The award came Monday night during the organization’s 47th annual meeting. Several nominees were named from each area club.
She has been accepted into the Governor’s School of Science at the University of Tennessee, Knoxville this summer and participates in soccer, track, school bands, Spanish Club, arts and crafts, student government, writing, the Anchor Club and the Beta Club.
A panel of seven local judges chose Shin based on several criteria, including home and family responsibilities, moral character and high moral standards, community activities, scholastic activities, service to the Boys & Girls Clubs, future life goals, having overcome obstacles in life, poise and public speaking. She also wrote two essays as part of the process: one on what the Boys & Girls Clubs means to her and the other explaining why education after high school is important.
According to Shin’s essay on why the Boys & Girls Clubs is important to her, she wrote, “The staff here gives hope to those who don’t even know that they need it. They help those who don’t know how to ask for it. Many times when I didn’t even know that I was struggling, the Boys & Girls Clubs was behind helping me to stand. The Boys & Girls Clubs is a safe haven for many people who have lost their way.”
Because of a previous commitment in Nashville working with the organization Health Occupations Students of America, Shin could not appear at the meeting in person but instead appeared in a prerecorded video, thanking and addressing the gathered crowd.
She told the crowd she had been coming to the Boys & Girls Clubs since she was in sixth grade. She is the oldest of three children. Her brother has cerebral palsy. Shin said she took on the role of a nurturing family member and has also become his tutor and a secondary caregiver.
“Don’t get me wrong, though, my siblings and I still fight like every other sister with a pesky little brother and sister,” she said jokingly.
On the serious side, however, she became involved in a myriad of activities through her involvement with Boys & Girls Clubs, such as Inspiring Tomorrow’s Leaders Today, being a Keystone vice president, teaching “Money Matters” and “Smart Moves,” writing grants and newspaper articles, and even helping the IT director build computers, plus so much more.
“This is only a part of what I could give back to a club that has given me so much more,” she said. Shin came from a broken home around the time she was in fifth grade. A few years after her dad moved to Korea to make a better life for her mom and brother and sister, her parents got divorced. That same year, Shin found out about a paying summer job program at the club. Without this program, she doesn’t know how her family would have survived that summer and their severely lowered income.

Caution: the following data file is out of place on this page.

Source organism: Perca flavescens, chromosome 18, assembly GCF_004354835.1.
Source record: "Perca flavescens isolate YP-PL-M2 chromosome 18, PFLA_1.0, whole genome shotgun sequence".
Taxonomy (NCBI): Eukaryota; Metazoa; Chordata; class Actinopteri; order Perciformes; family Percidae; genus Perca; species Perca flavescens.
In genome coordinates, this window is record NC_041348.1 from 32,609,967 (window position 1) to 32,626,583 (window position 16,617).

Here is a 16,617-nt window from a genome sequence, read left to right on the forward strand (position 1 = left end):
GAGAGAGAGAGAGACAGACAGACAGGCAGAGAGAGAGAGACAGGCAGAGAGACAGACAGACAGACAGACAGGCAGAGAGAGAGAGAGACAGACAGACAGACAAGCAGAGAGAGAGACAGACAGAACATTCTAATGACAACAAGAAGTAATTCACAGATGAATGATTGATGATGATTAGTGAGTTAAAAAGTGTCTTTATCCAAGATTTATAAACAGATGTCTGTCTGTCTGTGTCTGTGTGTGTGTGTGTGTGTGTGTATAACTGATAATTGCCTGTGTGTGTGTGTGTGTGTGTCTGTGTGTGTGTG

So this was the beginning of Shin’s continued involvement with the Boys & Girls Clubs.
“This is only one of the many times the people at the Boys & Girls Clubs have been there for me. The incredible staff at my club shows me genuine concern with respectful honor to the type of person I am. They pulled me out of my shell and helped me to see that I am a person of worth. They continue to stand by me, support me and encourage me to move forward in my future ... ‘Great Futures Start Here’ (the motto for the Boys & Girls Clubs) couldn’t ring more true today. I am proud to be a part of an organization such as the Boys and Girls Clubs of Cleveland.”
Shin will now go to Nashville to compete at the state level, and, if she wins there, to the Regional level in Atlanta, and then possibly to the national level in Washington, D.C.
Runner-up for the 2011 Youth of the Year, Tony Reynolds, 18 and a senior at Cleveland High School, will also attend the state competitions. He also addressed those attending the annual meeting.
“Boys & Girls Clubs is a very special place,” Reynolds said. “It’s for all kids. They can join fun activities, get fit, use computers, do their homework, learn arts and crafts, play video games, etc. It helped me stay in school and get good grades and help other kids at the same time.”
More than 3,000 other students between the ages of 6 to 18 also are part of the local Boys & Girls Clubs. Some of the basic individual goals for Boys & Girls Clubs members include graduating high school, leading a healthy life and becoming a good citizen, said Charles Sutton, executive director.
For more information, call the Tucker Unit at 385 3rd St. S.W. at 472-6826 or check out the website www.boysandgirlsclubs.info.